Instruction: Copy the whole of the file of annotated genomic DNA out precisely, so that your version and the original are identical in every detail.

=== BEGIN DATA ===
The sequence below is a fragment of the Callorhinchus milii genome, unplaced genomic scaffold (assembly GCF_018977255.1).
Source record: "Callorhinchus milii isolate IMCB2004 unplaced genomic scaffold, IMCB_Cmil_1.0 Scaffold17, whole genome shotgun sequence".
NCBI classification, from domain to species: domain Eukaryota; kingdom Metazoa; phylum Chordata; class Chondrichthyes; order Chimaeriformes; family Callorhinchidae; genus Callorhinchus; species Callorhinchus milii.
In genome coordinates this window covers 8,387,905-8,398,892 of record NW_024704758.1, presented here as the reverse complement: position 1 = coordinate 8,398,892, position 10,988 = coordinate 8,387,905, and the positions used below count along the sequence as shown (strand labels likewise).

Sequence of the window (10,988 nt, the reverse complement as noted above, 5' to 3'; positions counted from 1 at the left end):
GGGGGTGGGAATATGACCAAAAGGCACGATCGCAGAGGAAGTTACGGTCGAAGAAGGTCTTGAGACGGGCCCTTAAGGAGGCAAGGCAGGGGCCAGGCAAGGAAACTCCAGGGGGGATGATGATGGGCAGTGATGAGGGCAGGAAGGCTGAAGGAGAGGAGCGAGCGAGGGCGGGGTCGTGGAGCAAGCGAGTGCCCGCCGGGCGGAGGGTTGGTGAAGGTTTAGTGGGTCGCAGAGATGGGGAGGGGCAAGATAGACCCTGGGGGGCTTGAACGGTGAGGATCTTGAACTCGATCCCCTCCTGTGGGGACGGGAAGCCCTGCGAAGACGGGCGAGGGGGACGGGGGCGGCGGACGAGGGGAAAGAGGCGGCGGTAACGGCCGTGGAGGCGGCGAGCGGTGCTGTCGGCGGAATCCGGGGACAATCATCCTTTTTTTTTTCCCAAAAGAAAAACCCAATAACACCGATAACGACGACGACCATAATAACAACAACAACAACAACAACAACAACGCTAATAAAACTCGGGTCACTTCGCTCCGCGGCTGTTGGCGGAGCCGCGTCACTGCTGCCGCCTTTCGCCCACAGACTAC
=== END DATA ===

The sequence below is a fragment of the Callorhinchus milii genome, unplaced genomic scaffold (assembly GCF_018977255.1).
Source record: "Callorhinchus milii isolate IMCB2004 unplaced genomic scaffold, IMCB_Cmil_1.0 Scaffold17, whole genome shotgun sequence".
NCBI classification, from domain to species: domain Eukaryota; kingdom Metazoa; phylum Chordata; class Chondrichthyes; order Chimaeriformes; family Callorhinchidae; genus Callorhinchus; species Callorhinchus milii.
In genome coordinates this window covers 8,387,905-8,398,892 of record NW_024704758.1, presented here as the reverse complement: position 1 = coordinate 8,398,892, position 10,988 = coordinate 8,387,905, and the positions used below count along the sequence as shown (strand labels likewise).

Sequence of the window (10,988 nt, the reverse complement as noted above, 5' to 3'; positions counted from 1 at the left end):
GGGGGTGGGAATATGACCAAAAGGCACGATCGCAGAGGAAGTTACGGTCGAAGAAGGTCTTGAGACGGGCCCTTAAGGAGGCAAGGCAGGGGCCAGGCAAGGAAACTCCAGGGGGGATGATGATGGGCAGTGATGAGGGCAGGAAGGCTGAAGGAGAGGAGCGAGCGAGGGCGGGGTCGTGGAGCAAGCGAGTGCCCGCCGGGCGGAGGGTTGGTGAAGGTTTAGTGGGTCGCAGAGATGGGGAGGGGCAAGATAGACCCTGGGGGGCTTGAACGGTGAGGATCTTGAACTCGATCCCCTCCTGTGGGGACGGGAAGCCCTGCGAAGACGGGCGAGGGGGACGGGGGCGGCGGACGAGGGGAAAGAGGCGGCGGTAACGGCCGTGGAGGCGGCGAGCGGTGCTGTCGGCGGAATCCGGGGACAATCATCCTTTTTTTTTTCCCAAAAGAAAAACCCAATAACACCGATAACGACGACGACCATAATAACAACAACAACAACAACAACAACAACGCTAATAAAACTCGGGTCACTTCGCTCCGCGGCTGTTGGCGGAGCCGCGTCACTGCTGCCGCCTTTCGCCCACAGACTAC